ALLERGY, RESPIRATORY
Using Music and Sports to Improve Kids' Asthma
'Safe' Ozone Levels May Not Be for Some
New Spray Could Benefit Cystic Fibrosis Patients
ALTERNATIVE MEDICINE
Indigo Ointment Benefits Psoriasis Patients
Acupuncture May Trigger Natural Painkiller
Pharoah's Wine Jar Yields Medicinal Secrets
ANIMAL CARE
'Comfort Dogs' Come to Emotional Rescue
Animals Respond to Acupuncture's Healing Touch
Separation Anxiety, Canine-Style
BONES & JOINTS
Sea Worm Inspires Novel Bone Glue
Fruits and Veggies May Strengthen Bones
Pain More a Cause of Arthritis Than a Symptom
CANCER
Green Tea Compound Slowed Chronic Lymphocytic Leukemia
Researchers ID Genetic Markers for Esophageal Cancer
Some Spices Cut Cancer Risk That Comes With Grilled Burgers
CAREGIVING
Coordination Has Led to Quicker Heart Treatment
Medication Errors Could Be Cut: Experts
TV Watching Doesn't Fast-Track Baby's Skills
CIRCULATORY SYSTEM
Bad Marriages Harder on Women's Health
Exercise Extends Life of Kidney Patients
Secondhand Smoke Quickly Affects Blood Vessels
COSMETIC
Study Evaluates Laser Therapies for Hair Removal
With Psoriasis, the Internet May Offer Hope
Wrinkle Fillers Need Better Label Warnings: FDA Panel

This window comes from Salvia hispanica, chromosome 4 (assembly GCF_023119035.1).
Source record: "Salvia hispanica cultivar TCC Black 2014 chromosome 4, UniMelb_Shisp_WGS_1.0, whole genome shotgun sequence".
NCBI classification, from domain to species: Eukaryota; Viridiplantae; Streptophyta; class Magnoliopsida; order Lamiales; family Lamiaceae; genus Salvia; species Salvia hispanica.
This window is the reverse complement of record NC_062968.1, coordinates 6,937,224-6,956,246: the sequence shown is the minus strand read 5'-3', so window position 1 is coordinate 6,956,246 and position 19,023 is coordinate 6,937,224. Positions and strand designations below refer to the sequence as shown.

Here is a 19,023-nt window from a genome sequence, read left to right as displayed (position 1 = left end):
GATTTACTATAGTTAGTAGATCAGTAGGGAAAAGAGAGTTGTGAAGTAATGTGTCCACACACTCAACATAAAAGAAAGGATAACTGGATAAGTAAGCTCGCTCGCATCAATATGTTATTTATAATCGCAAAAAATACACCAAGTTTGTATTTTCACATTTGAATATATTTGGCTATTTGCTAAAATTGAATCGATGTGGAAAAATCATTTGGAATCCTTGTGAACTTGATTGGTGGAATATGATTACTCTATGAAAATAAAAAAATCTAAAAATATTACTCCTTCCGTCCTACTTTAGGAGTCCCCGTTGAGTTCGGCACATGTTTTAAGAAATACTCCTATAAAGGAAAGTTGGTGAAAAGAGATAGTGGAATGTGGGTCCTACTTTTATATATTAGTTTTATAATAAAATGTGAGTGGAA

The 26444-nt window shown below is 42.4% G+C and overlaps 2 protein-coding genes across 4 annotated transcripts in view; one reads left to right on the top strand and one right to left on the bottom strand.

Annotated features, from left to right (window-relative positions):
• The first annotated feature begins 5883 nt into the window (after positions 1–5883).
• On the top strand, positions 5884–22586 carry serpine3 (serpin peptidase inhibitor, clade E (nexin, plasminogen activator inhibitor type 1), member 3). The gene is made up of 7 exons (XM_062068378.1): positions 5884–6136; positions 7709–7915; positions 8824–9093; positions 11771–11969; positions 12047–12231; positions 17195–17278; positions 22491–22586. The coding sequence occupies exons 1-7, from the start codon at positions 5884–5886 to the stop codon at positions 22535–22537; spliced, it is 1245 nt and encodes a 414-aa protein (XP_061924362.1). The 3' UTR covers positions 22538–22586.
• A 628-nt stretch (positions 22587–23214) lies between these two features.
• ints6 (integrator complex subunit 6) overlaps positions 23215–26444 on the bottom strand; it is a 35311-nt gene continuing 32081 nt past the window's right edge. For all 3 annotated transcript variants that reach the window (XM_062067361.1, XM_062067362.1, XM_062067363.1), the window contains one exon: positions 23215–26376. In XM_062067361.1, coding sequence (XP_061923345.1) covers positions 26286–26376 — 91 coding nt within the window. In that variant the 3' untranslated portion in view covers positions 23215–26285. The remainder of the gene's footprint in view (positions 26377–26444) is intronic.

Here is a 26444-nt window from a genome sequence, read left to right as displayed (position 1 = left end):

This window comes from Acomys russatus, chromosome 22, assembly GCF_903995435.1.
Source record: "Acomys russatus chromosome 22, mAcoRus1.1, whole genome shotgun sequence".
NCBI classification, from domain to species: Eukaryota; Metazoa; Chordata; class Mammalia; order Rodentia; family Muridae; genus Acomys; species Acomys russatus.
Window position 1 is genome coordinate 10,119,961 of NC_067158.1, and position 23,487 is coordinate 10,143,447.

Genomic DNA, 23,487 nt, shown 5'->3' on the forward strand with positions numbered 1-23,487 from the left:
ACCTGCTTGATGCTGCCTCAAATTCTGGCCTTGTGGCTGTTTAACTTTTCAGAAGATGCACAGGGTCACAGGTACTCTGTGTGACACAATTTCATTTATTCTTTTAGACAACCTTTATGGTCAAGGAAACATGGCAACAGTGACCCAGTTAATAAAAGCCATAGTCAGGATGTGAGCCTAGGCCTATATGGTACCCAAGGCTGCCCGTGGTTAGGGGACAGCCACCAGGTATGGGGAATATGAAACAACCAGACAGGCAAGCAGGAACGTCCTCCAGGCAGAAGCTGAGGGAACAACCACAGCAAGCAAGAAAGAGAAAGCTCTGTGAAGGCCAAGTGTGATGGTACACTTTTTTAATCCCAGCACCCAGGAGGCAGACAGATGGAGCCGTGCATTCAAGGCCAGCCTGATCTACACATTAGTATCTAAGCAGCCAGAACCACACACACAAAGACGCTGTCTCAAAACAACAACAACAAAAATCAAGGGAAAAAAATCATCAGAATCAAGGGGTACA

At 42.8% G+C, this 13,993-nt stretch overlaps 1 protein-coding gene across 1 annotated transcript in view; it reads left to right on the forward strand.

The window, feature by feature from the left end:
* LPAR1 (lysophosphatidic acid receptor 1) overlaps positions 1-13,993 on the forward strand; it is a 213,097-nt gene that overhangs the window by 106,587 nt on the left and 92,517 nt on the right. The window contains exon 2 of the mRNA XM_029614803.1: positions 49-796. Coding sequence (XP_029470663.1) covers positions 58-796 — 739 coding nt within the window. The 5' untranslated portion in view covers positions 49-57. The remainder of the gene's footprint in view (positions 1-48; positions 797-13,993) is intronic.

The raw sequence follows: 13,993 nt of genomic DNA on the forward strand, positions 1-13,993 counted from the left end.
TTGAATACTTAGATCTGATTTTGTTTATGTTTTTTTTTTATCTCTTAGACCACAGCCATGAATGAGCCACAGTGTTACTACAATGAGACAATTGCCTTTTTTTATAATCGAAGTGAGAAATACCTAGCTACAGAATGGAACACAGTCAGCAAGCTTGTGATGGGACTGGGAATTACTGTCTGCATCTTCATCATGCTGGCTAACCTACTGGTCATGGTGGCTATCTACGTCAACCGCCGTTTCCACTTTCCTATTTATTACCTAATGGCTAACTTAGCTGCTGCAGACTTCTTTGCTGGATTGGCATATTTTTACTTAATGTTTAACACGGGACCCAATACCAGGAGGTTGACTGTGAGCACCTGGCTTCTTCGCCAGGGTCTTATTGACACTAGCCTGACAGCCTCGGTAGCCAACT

DENTAL, ORAL
Acid Drinks Blamed for Increase in Tooth Erosion
Study Links Osteoporosis Drugs to Jaw Trouble
Good Oral Hygiene May Protect Against Heart Infections
DIABETES
Americans Consuming More Sugary Beverages
Lifestyle Factors Tied to Older Adults' Diabetes Risk
Fish Twice a Week Cuts Diabetics' Kidney Risks
DIET, NUTRITION
Eating Free Range
Eating Healthy : You Can Live Longer
Fish Oil's Benefits Remain Elusive
DISABILITIES
Review Finds Marijuana May Help MS Patients
Could Your Cell Phone Help Shield You From Alzheimer's?
ENVIRONMENTAL HEALTH
Staying Slim Is Good for the Environment
Population-Based Strategy Urged to Cut U.S. Obesity Rate
Ozone-Depleting Inhalers Being Phased Out
EYE CARE, VISION
Just Like Skin, Eyes Can 'Burn' in Strong Sun
Green Tea May Ward Off Eye Disease
Impotence Drugs Don't Harm Vision: Study
FITNESS
Simple Exercise Precautions To Help Keep Baby Boomers Fit
Exercise Helps Reduce Falls in Young and Old
Good Warm-Ups Could Halve Sports Injuries
GASTROINTESTINAL PROBLEMS
Traditional Nonsurgical GERD Treatments Not Impressive
New Yogurt May Ease Stomach Ulcers
Gum Chewing May Speed Colon Surgery Recovery
GENERAL HEALTH
The Yearly Flu Shot Debate
Time to Remind Teens About Sun Protection
Eating Well And Keeping Active As You Grow Old Will Help You Stay Sharp
HEAD & NECK
Many Children Will Outgrow Headaches
Zen May Thicken Brain, Thwart Pain
Ski Helmets Encouraged for All
HEALTH & TECHNOLOGY
Save Your Aging Brain, Try Surfing The Web
Subway Defibrillators Save Lives
Combating Myths About Seasonal Allergies
HEARING
Summer Sounds Can Lead to Hearing Loss
Noise Hurts Men's Hearing More, Study Shows
HEART & CARDIOVASCULAR
Brown Rice Tied to Better Heart Health in Study
Western Diet Linked To Heart Disease, Metabolic Syndrome
Soy Protein Doesn't Lower Cholesterol
INFECTIOUS DISEASE
Viral Infection Might Trigger High Blood Pressure
Older Adults May Have Some Immunity to Swine Flu
Chinese 'Devil Dung' Plant Could Be a Swine Flu Fighter
INFERTILITY
Obesity May Affect Fertility in Young Womene
KID'S HEALTH
Time to Remind Teens About Sun Protection
Combo Treatment Eases Wheezing in Babies